Endurance swimmer and local weather activist Lewis Pugh has develop into the primary particular person to swim beneath an Antarctic ice sheet.
He swam for 10 minutes and 17 seconds within the river beneath the melting ice sheet – in simply trunks, cap and goggles.
Pugh took on the feat to boost consciousness of local weather change on the Earth’s poles.
He referred to as it the “most scary swim of my life” as he confronted extreme wind chill on the East Antarctica ice sheet – which holds the document for the bottom temperate ever recorded.
“Mid-way I heard an almighty increase above me, and thought my time had come. Fortunately, it was simply the ice shifting,” tweeted Pugh.
A survey not too long ago discovered greater than 65,000 supraglacial lakes had appeared within the East Antarctica ice sheet within the final three years.
Antarctica additionally misplaced the identical quantity of ice between 2014 and 2017 as within the earlier three many years.
Pugh accomplished a 330-mile swim alongside England’s coast coast along with Sky in 2018, however stated his newest problem was “the end result of 33 years of coaching”.
The 50-year-old hopes his efforts might assist the creation of a community of marine protected areas (MPAs) to ease strain on wildlife and counter the impacts of local weather change.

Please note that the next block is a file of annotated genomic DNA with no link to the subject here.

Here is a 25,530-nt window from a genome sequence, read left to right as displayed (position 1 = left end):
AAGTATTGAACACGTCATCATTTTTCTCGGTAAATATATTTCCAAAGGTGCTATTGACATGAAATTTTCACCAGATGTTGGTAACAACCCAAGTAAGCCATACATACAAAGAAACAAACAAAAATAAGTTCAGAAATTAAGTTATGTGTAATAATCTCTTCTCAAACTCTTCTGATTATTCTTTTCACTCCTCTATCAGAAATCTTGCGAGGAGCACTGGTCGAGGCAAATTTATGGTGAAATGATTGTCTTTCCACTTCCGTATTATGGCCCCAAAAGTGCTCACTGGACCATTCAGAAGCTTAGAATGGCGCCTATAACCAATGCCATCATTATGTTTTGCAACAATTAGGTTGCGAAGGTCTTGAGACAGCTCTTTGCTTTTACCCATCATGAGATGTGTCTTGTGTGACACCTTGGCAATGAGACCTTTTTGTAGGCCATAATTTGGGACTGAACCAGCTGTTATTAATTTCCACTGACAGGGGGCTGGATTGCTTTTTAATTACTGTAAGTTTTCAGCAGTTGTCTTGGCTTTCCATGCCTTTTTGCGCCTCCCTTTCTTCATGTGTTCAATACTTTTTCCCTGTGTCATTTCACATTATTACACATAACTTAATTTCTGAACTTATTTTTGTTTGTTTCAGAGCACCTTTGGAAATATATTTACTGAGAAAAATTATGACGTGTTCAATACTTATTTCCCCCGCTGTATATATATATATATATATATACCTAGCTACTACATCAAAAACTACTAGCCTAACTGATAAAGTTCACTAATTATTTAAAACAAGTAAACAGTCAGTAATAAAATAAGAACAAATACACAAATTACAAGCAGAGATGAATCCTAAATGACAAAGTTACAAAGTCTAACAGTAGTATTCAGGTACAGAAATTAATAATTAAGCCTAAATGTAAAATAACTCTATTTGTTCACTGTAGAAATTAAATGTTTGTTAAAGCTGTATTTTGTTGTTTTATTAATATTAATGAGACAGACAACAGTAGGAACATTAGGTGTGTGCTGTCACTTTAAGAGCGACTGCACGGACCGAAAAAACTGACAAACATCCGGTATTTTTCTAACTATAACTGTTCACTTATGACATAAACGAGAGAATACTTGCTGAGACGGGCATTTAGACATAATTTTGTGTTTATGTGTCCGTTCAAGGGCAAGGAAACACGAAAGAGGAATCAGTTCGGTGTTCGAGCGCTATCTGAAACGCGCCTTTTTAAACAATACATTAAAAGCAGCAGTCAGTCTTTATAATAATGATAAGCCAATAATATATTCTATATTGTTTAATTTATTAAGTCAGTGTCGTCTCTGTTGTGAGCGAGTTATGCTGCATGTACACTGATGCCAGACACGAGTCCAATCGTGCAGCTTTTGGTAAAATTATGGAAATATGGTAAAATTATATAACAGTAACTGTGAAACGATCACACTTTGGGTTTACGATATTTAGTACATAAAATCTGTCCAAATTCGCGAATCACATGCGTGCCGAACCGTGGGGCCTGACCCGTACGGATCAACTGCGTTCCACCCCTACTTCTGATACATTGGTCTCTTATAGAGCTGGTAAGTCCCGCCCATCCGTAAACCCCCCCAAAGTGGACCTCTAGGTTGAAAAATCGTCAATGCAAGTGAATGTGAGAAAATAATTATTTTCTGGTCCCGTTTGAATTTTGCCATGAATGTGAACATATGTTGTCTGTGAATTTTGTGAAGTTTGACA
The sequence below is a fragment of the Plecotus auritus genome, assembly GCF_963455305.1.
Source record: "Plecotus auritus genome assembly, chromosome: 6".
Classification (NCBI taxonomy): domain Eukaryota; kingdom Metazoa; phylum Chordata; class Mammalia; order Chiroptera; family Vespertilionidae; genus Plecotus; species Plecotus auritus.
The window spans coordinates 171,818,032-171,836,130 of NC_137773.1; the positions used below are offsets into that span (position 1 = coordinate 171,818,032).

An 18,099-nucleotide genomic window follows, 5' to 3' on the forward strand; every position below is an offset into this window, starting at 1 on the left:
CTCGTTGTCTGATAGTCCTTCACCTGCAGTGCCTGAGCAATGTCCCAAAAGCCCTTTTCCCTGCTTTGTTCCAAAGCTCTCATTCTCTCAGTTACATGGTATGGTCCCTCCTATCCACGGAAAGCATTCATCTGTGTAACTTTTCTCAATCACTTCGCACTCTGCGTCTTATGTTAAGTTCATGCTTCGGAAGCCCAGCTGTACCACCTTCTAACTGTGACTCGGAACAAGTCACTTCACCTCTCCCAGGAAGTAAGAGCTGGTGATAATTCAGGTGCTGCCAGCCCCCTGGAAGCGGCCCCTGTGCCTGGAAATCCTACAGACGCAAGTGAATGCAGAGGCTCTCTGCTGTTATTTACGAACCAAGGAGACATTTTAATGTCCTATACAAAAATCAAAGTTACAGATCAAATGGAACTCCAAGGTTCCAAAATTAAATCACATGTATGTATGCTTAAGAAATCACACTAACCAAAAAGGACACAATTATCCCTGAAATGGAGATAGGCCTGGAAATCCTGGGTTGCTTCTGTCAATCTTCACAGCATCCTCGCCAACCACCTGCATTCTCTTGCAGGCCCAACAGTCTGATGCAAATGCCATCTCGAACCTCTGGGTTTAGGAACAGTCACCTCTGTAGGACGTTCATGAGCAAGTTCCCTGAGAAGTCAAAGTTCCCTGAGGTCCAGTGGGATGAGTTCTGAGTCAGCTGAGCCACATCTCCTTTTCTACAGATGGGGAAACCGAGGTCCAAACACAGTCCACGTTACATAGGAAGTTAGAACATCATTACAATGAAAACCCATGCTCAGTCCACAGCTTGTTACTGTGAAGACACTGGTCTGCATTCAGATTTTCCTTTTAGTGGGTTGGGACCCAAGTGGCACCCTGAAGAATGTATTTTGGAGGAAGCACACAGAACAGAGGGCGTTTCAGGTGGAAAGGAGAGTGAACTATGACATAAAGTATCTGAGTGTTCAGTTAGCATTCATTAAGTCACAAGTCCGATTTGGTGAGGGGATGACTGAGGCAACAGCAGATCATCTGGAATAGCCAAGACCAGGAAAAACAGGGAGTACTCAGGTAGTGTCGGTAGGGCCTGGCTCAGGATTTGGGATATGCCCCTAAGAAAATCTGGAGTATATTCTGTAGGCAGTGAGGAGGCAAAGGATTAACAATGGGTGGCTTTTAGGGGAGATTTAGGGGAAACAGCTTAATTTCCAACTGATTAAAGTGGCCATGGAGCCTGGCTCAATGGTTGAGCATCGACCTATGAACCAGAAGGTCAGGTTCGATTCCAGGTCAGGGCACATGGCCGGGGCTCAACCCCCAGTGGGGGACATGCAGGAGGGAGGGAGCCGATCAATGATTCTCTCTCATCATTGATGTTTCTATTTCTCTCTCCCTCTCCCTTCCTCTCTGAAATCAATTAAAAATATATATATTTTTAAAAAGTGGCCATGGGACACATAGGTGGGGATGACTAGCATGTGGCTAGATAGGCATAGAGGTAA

First sight of the glacial river that I’ll be swimming. It could appear surprising that somebody would be capable of swim in a river that runs beneath the ice sheet, however that’s the purpose. Antarctica is melting. Scientists have found over 65,000 supra-glacial lakes on this area alone. pic.twitter.com/GXvcBZzePX
— Lewis Pugh (@LewisPugh) January 24, 2020
“I swam right here right this moment as we’re in a local weather emergency. We want speedy motion from all nations to guard our planet,” he stated.
“I hope that my swim beneath the Antarctic ice sheet will ignite worldwide leaders and result in the introduction of the marine protected areas this area so critically wants.
“Wherever I appeared there have been massive rivers of water carving their manner via the ice sheet. I’ve little question by any means that we are actually going through a local weather emergency.
“We would not have 50 years or 20 years and even 10 years to resolve this disaster. We now have run out of time. The time for motion is now.”